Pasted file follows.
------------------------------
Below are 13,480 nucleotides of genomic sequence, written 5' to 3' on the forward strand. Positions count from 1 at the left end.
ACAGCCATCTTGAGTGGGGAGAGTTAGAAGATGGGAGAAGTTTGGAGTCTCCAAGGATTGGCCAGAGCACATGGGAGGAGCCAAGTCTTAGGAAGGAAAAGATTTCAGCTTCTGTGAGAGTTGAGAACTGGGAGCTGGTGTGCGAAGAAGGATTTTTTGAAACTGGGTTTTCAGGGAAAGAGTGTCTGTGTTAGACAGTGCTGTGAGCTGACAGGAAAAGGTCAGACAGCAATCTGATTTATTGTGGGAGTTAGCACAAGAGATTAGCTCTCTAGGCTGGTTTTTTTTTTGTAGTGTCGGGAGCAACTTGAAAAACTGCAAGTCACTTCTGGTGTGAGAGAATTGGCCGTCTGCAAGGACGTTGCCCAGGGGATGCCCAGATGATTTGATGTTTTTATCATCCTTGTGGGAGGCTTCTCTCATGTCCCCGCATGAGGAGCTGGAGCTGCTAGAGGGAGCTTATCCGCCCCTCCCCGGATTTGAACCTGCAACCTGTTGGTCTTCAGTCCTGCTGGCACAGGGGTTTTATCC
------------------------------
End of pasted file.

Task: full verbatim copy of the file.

Below are 13,480 nucleotides of genomic sequence, written 5' to 3' on the forward strand. Positions count from 1 at the left end.
ACAGCCATCTTGAGTGGGGAGAGTTAGAAGATGGGAGAAGTTTGGAGTCTCCAAGGATTGGCCAGAGCACATGGGAGGAGCCAAGTCTTAGGAAGGAAAAGATTTCAGCTTCTGTGAGAGTTGAGAACTGGGAGCTGGTGTGCGAAGAAGGATTTTTTGAAACTGGGTTTTCAGGGAAAGAGTGTCTGTGTTAGACAGTGCTGTGAGCTGACAGGAAAAGGTCAGACAGCAATCTGATTTATTGTGGGAGTTAGCACAAGAGATTAGCTCTCTAGGCTGGTTTTTTTTTTGTAGTGTCGGGAGCAACTTGAAAAACTGCAAGTCACTTCTGGTGTGAGAGAATTGGCCGTCTGCAAGGACGTTGCCCAGGGGATGCCCAGATGATTTGATGTTTTTATCATCCTTGTGGGAGGCTTCTCTCATGTCCCCGCATGAGGAGCTGGAGCTGCTAGAGGGAGCTTATCCGCCCCTCCCCGGATTTGAACCTGCAACCTGTTGGTCTTCAGTCCTGCTGGCACAGGGGTTTTATCC